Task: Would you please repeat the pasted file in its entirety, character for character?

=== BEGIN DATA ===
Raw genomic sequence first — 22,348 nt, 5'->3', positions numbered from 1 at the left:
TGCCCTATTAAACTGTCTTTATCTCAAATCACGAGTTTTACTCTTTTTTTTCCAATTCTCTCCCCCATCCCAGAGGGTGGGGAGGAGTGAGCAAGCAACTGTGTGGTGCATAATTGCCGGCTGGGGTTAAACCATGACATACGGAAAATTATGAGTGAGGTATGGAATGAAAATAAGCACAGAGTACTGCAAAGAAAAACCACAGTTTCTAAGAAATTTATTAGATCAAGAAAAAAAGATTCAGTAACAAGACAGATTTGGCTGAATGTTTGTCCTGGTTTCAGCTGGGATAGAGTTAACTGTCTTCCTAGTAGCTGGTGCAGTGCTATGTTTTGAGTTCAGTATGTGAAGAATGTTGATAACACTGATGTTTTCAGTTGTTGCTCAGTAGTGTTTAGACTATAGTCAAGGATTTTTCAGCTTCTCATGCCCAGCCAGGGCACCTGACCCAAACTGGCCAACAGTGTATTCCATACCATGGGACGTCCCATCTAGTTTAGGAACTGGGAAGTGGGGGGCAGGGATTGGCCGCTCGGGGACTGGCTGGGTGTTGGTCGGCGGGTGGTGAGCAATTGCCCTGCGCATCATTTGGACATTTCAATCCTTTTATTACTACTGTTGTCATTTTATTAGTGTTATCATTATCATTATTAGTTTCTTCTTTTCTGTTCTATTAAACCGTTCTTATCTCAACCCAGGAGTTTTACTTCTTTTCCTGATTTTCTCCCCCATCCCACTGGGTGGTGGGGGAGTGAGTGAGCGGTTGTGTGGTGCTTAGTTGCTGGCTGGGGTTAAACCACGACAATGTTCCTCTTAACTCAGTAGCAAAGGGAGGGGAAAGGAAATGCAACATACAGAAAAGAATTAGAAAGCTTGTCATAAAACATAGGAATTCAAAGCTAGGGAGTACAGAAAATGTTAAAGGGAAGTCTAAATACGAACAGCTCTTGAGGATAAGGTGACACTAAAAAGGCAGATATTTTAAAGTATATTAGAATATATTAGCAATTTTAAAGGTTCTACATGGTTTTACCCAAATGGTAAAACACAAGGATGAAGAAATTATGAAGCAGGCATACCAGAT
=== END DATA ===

Raw genomic sequence first — 22,348 nt, 5'->3', positions numbered from 1 at the left:
TGCCCTATTAAACTGTCTTTATCTCAAATCACGAGTTTTACTCTTTTTTTTCCAATTCTCTCCCCCATCCCAGAGGGTGGGGAGGAGTGAGCAAGCAACTGTGTGGTGCATAATTGCCGGCTGGGGTTAAACCATGACATACGGAAAATTATGAGTGAGGTATGGAATGAAAATAAGCACAGAGTACTGCAAAGAAAAACCACAGTTTCTAAGAAATTTATTAGATCAAGAAAAAAAGATTCAGTAACAAGACAGATTTGGCTGAATGTTTGTCCTGGTTTCAGCTGGGATAGAGTTAACTGTCTTCCTAGTAGCTGGTGCAGTGCTATGTTTTGAGTTCAGTATGTGAAGAATGTTGATAACACTGATGTTTTCAGTTGTTGCTCAGTAGTGTTTAGACTATAGTCAAGGATTTTTCAGCTTCTCATGCCCAGCCAGGGCACCTGACCCAAACTGGCCAACAGTGTATTCCATACCATGGGACGTCCCATCTAGTTTAGGAACTGGGAAGTGGGGGGCAGGGATTGGCCGCTCGGGGACTGGCTGGGTGTTGGTCGGCGGGTGGTGAGCAATTGCCCTGCGCATCATTTGGACATTTCAATCCTTTTATTACTACTGTTGTCATTTTATTAGTGTTATCATTATCATTATTAGTTTCTTCTTTTCTGTTCTATTAAACCGTTCTTATCTCAACCCAGGAGTTTTACTTCTTTTCCTGATTTTCTCCCCCATCCCACTGGGTGGTGGGGGAGTGAGTGAGCGGTTGTGTGGTGCTTAGTTGCTGGCTGGGGTTAAACCACGACAATGTTCCTCTTAACTCAGTAGCAAAGGGAGGGGAAAGGAAATGCAACATACAGAAAAGAATTAGAAAGCTTGTCATAAAACATAGGAATTCAAAGCTAGGGAGTACAGAAAATGTTAAAGGGAAGTCTAAATACGAACAGCTCTTGAGGATAAGGTGACACTAAAAAGGCAGATATTTTAAAGTATATTAGAATATATTAGCAATTTTAAAGGTTCTACATGGTTTTACCCAAATGGTAAAACACAAGGATGAAGAAATTATGAAGCAGGCATACCAGAT